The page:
While jazz was very near and dear to Braunginn’s heart before the pandemic, on some levels, it became his life blood, his connection to the world while he and his wife sheltered in place during the pandemic.

“Jazz has become my life,” Braunginn said. “Jazz music has become my life now. And I think the pandemic did that, staying home, staying focused instead of scattering about. I began to spend a lot more time studying the music in terms of who is in it, who is growing in it, and who is leadership in it.”

And he didn’t let the pandemic slow him down. He created a studio in a spare room at his house and made due so that he could stay on the air.

“WORT in the first few weeks, was pulling stuff out of the archives,” Braunginn recalled. “No one was doing anything from home. And then one of the hosts who does the Thursday Morning show started doing it from home. And he was doing some virtual training. And I was one of the people whom he trained. I jumped into it pretty fast. I said, ‘If we can do this, give me the software and let me figure it out.’ I got into it. I had the hardware, but I didn’t have the software. It’s Adobe Audition. It’s good for podcasts as well and for those who are doing voice overs for books. It’s a very popular software. The thing is you are literally dragging the music to the program. And you are doing your voice piece on another track, so I do it on two tracks. You can do it all on one track, but I think it’s lousy that way. I did that at first and I didn’t like it. I said I needed to figure out how to do two tracks. I did two tracks and it is much, much better. What helped me different than most everyone else is I have the studio-quality microphone. Other folks didn’t. And so the quality of their voice is very different. But if you listen to my show, it sounds like I am in the studio for the most part.”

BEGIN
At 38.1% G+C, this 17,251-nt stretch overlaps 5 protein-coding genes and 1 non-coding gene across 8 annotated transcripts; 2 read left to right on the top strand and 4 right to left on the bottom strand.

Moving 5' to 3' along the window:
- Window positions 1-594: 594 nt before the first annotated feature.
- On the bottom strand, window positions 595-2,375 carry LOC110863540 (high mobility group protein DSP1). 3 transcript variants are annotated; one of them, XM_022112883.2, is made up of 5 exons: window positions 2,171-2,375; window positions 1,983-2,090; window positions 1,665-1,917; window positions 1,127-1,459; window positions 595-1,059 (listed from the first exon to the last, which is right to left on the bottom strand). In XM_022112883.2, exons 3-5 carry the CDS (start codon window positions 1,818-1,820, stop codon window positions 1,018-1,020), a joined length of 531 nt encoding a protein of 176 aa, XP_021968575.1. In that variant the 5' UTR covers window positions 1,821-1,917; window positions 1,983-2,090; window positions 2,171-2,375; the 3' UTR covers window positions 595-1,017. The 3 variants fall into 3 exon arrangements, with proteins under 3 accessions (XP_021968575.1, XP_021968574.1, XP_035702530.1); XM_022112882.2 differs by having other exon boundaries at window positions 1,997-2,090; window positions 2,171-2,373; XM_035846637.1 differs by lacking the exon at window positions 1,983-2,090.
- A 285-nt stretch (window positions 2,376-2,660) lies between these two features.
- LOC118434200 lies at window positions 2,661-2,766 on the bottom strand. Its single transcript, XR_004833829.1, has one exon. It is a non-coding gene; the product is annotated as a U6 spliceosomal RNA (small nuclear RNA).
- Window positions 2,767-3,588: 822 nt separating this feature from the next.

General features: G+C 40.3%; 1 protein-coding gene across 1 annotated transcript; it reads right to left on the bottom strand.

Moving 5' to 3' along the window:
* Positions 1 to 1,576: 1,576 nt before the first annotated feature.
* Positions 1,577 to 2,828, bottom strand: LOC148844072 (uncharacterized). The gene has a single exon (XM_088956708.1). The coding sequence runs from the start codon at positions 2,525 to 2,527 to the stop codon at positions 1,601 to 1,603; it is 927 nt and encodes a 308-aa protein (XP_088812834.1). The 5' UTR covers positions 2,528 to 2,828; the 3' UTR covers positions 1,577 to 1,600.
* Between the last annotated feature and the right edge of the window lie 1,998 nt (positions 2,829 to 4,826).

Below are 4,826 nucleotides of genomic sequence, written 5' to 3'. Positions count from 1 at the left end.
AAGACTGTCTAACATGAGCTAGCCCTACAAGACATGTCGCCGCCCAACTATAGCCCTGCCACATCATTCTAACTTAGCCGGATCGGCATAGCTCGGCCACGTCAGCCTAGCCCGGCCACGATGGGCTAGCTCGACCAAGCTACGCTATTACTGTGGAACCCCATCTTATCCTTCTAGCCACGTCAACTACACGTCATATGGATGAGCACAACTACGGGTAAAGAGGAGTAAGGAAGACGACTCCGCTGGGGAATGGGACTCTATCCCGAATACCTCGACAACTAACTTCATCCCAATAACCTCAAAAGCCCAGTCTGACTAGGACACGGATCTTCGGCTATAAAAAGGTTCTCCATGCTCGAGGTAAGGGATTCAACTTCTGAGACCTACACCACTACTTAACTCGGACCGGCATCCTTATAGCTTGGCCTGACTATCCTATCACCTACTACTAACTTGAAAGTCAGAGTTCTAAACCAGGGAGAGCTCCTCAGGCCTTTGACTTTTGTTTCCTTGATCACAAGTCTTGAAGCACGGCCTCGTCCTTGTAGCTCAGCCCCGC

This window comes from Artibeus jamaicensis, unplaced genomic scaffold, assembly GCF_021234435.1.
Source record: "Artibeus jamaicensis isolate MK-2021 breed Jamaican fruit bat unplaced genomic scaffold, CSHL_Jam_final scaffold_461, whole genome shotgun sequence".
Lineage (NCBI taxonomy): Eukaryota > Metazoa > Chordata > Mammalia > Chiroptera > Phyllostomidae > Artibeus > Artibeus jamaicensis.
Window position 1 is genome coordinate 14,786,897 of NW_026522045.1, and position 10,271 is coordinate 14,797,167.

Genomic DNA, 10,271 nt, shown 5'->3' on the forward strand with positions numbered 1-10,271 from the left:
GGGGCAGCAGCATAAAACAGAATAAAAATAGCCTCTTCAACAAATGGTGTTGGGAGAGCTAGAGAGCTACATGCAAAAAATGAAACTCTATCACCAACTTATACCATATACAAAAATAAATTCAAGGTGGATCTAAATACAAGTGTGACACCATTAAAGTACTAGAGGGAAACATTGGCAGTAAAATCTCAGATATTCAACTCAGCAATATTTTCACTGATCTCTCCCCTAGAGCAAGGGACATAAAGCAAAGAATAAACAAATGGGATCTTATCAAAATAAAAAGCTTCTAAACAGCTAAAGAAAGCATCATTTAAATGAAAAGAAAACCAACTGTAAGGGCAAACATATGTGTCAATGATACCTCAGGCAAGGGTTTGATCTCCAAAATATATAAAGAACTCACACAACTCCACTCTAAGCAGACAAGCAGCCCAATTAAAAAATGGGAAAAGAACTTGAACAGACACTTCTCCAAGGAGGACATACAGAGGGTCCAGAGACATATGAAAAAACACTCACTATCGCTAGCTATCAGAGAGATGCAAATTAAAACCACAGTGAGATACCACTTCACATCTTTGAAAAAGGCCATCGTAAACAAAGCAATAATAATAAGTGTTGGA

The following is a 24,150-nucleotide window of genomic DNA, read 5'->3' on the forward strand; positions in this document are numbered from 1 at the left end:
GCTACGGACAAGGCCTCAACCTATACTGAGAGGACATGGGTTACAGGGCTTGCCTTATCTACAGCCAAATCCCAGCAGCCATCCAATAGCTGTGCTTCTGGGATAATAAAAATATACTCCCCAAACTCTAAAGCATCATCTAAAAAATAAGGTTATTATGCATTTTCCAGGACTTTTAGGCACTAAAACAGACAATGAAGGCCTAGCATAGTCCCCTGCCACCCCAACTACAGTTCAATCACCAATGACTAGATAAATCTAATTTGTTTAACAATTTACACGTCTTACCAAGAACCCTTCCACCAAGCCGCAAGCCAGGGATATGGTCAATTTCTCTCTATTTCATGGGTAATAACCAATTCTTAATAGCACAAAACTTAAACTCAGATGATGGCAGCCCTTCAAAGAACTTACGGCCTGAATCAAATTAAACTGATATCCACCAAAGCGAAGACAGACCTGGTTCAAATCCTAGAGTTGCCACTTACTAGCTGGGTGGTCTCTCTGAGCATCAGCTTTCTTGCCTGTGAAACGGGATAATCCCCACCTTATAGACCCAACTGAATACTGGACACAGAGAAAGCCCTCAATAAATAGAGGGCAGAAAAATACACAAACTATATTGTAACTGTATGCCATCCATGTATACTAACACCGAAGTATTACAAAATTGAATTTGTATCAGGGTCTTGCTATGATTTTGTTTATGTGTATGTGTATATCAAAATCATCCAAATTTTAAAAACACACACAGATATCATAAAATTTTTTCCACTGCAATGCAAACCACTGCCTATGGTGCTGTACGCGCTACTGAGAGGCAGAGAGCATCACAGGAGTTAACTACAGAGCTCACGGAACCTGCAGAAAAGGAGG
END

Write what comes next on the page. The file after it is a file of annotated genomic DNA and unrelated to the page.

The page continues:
Next issue: Jazz critic and connoisseur

DisplayMadisonCollege